And don't say "camping." I hate camping. ;-)

Wednesday, May 13, 2009

More money... but more worries

One thing that has definitely changed for me in the last two years is how I view and use money. Two years ago, I never thought about it. We'd get a paycheck, pay the bills, inevitably run out of cash, put some of it on our credit cards, make some more money, pay the bills, pay part of the credit card, run out of money, etc. etc. etc. In the back of my mind, I knew it wasn't an ideal way of handling things, but oddly enough, I didn't worry about it. I assumed it would all work out eventually.

Now, we're in a better financial position. We can pay our bills. We've established a bit of an emergency fund. We are a few months away from being done with credit cards forever ("just" $4000 to go...). We know what's in our bank account every day. We've started putting 15% of our earnings into retirement. All good things... but instead of relaxing into the knowledge that we've given ourselves a little financial breathing room, I worry WAY more about $$$ than I used to. I'm glad I'm more aware of how I spend/use/save money, but I don't think it's a good idea to obsess about it. Ever. Maybe I do it because 1) we have a child to provide for now; 2) what with the crappy economy, it wouldn't take much to plunge into financial ruin; and 3) I no longer have any illusions that anyone will ever step in and help us if we need it. I mean, maybe they would, but I don't count on that the way I naively used to.

It's amazing how much time an adult person can spend thinking about how he/she is going to provide for his/her family. What boggles my mind is that Trent and I do okay, and we STILL scrape by sometimes. How do people do it? My suspicion is that a lot of us don't have real financial freedom - that is, the freedom to not worry about how we're going to meet our financial obligations.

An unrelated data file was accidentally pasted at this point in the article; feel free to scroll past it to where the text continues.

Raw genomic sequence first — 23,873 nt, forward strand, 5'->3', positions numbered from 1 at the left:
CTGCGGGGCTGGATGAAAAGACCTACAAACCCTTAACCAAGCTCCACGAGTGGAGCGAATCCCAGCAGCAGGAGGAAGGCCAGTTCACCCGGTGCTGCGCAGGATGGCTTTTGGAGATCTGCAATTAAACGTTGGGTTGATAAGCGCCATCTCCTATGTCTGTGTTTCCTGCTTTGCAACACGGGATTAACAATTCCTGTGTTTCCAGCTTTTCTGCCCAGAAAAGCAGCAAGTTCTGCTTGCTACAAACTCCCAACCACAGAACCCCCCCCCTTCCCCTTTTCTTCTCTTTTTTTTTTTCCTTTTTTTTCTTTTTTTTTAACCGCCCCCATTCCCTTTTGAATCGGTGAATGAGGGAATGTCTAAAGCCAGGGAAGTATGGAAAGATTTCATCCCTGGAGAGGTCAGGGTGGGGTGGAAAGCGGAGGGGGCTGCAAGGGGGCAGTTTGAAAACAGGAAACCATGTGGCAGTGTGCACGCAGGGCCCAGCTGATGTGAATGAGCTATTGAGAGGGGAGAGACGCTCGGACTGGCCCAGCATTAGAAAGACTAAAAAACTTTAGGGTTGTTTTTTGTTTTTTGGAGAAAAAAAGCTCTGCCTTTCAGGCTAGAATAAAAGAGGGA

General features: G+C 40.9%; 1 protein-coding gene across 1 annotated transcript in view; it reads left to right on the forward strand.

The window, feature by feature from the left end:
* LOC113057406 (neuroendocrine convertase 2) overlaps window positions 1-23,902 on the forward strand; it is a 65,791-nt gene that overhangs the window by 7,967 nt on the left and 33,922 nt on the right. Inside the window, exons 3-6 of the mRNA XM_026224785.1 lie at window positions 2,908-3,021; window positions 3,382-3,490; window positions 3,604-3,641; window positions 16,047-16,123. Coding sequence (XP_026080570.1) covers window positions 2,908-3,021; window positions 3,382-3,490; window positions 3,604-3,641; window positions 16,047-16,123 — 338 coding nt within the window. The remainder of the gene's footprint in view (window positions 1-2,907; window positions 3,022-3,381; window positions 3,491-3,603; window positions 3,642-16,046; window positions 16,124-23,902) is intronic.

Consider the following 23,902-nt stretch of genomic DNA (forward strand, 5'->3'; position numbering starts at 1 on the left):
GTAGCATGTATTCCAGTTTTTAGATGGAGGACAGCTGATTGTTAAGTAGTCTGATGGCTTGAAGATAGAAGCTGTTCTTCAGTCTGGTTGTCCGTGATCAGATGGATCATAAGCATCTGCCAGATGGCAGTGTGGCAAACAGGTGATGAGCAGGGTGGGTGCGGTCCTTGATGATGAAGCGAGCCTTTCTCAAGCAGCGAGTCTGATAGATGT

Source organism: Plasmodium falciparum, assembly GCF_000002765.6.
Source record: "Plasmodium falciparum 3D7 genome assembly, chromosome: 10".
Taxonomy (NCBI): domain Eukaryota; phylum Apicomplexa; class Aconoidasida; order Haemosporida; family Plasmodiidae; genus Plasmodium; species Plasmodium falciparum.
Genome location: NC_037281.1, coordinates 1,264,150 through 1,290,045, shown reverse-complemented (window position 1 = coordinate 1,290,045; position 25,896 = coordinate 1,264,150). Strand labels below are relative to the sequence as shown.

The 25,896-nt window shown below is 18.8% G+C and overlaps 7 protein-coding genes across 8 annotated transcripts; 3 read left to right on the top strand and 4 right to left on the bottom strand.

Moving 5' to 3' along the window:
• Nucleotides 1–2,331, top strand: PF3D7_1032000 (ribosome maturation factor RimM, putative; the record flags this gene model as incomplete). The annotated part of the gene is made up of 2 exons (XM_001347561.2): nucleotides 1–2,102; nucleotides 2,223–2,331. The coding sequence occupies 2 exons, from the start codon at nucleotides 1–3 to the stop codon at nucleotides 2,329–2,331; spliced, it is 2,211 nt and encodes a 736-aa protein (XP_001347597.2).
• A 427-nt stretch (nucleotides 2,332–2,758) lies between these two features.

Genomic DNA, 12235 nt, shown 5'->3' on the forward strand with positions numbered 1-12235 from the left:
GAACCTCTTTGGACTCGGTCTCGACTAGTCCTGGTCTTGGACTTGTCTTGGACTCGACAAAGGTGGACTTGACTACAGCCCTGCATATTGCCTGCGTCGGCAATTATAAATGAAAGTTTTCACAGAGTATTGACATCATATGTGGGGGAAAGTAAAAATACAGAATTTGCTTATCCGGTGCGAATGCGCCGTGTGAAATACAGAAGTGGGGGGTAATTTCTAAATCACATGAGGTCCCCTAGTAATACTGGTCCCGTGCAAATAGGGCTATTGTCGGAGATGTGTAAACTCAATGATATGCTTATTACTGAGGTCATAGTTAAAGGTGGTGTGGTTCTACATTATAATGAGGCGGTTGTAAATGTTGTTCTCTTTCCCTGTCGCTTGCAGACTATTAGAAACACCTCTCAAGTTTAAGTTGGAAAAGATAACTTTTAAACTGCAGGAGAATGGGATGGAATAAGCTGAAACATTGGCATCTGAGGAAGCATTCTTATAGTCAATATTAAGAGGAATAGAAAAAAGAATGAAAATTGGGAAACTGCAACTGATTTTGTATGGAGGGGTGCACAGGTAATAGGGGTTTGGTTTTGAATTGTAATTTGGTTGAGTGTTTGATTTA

Sometimes, I lie in bed and think about where we will be 30 years from now. Will we have affordable health insurance? Will we be eligible for social security? Will anyone our age be getting social security benefits?  Will we be able to help our son with his college education? 

Even if we save and scrimp and never purchase anything expensive ever again, will we be able to afford the future? 

It's scary. I worry.

Sunday, May 3, 2009

Sticking with it

Just a quick, personal update, since a couple of people gave me advice regarding my job dilemma: I didn't quit anything. :-) I'd say that's a sign of maturity; three years ago, I would have probably quit without a second thought. Maybe I've become more aware of how much my current decisions can affect me years down the line.

That said, I am still pretty displeased with the situation. As any working parent knows, trying to juggle a job (two jobs, in this case), a kid, a relationship, and a house, plus the ten zillion other little things life throws at us, is not easy. I feel like everyone is getting a piece of my time except me. Even when I do have "down time," I tend to be thinking about all the stuff I have to do in an hour, or later in the day, or later in the week.

What I plan to do this week is ask for some time off. I *think* my employer will be amenable to this; at least, the company was amenable to such things when I first signed on. If they don't want to allow me a break, I'll have to reconsider and go from there. But even a short breather from this one contract will recharge me and get me energized for the rest of the summer and the fall, too.

It's such a strange time... I'm thrilled to have these job opportunities, and they've really helped our financial situation... but I'm also completely overwhelmed, stressed out, and exhausted.